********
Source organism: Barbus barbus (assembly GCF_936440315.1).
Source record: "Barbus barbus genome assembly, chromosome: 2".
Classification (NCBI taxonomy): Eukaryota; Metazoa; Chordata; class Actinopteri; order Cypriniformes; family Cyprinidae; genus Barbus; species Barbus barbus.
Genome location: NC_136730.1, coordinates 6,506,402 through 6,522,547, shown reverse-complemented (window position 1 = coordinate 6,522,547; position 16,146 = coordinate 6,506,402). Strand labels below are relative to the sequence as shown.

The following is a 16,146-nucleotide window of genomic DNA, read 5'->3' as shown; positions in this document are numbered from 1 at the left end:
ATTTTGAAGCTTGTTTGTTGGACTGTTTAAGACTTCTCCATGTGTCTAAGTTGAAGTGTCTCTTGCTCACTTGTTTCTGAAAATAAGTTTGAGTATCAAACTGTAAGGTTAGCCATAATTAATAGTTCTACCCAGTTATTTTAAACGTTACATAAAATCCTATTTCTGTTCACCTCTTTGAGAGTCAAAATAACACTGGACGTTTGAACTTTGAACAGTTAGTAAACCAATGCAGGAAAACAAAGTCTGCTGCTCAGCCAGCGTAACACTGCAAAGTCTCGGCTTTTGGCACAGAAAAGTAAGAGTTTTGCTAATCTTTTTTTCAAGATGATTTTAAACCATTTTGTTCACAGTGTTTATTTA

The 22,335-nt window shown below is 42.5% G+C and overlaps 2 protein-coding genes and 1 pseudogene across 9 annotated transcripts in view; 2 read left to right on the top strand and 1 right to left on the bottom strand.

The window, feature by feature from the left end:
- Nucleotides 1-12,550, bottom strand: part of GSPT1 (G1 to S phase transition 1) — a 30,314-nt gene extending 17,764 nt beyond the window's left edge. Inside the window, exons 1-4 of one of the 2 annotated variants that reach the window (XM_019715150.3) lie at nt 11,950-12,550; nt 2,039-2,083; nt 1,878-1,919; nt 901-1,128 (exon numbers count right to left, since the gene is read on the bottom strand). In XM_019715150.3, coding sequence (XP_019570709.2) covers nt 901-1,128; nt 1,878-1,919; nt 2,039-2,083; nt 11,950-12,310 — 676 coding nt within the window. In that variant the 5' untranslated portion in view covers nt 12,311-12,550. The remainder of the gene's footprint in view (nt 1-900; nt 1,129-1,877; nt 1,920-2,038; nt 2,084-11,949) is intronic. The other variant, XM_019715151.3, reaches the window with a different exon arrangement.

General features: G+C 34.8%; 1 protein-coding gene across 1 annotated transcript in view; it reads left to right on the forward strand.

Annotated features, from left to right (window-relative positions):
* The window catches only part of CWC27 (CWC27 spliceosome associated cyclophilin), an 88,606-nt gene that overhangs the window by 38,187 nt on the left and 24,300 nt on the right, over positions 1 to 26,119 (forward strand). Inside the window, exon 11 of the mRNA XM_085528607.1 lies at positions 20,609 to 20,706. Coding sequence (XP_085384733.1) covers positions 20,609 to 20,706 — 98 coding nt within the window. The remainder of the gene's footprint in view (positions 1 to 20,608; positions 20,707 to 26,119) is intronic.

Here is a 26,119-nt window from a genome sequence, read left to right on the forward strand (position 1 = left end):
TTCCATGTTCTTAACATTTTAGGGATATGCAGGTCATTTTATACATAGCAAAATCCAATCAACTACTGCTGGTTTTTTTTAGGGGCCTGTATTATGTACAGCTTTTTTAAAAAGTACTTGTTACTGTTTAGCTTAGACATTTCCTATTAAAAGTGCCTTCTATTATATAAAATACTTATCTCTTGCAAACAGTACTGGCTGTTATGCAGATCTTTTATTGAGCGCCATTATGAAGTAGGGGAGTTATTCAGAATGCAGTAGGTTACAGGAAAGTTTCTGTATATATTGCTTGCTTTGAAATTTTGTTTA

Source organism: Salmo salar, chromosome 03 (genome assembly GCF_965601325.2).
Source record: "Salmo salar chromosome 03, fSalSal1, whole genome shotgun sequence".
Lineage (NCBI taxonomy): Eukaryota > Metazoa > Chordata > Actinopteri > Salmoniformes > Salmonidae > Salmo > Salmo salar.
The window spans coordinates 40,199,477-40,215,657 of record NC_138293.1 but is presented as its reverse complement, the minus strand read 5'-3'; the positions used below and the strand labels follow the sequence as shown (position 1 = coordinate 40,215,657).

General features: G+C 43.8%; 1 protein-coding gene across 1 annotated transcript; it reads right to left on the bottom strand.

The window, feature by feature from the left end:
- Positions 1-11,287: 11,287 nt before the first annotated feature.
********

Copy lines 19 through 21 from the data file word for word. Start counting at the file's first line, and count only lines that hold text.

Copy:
General features: G+C 43.8%; 1 protein-coding gene across 1 annotated transcript; it reads right to left on the bottom strand.

The window, feature by feature from the left end:
- Positions 1-11,287: 11,287 nt before the first annotated feature.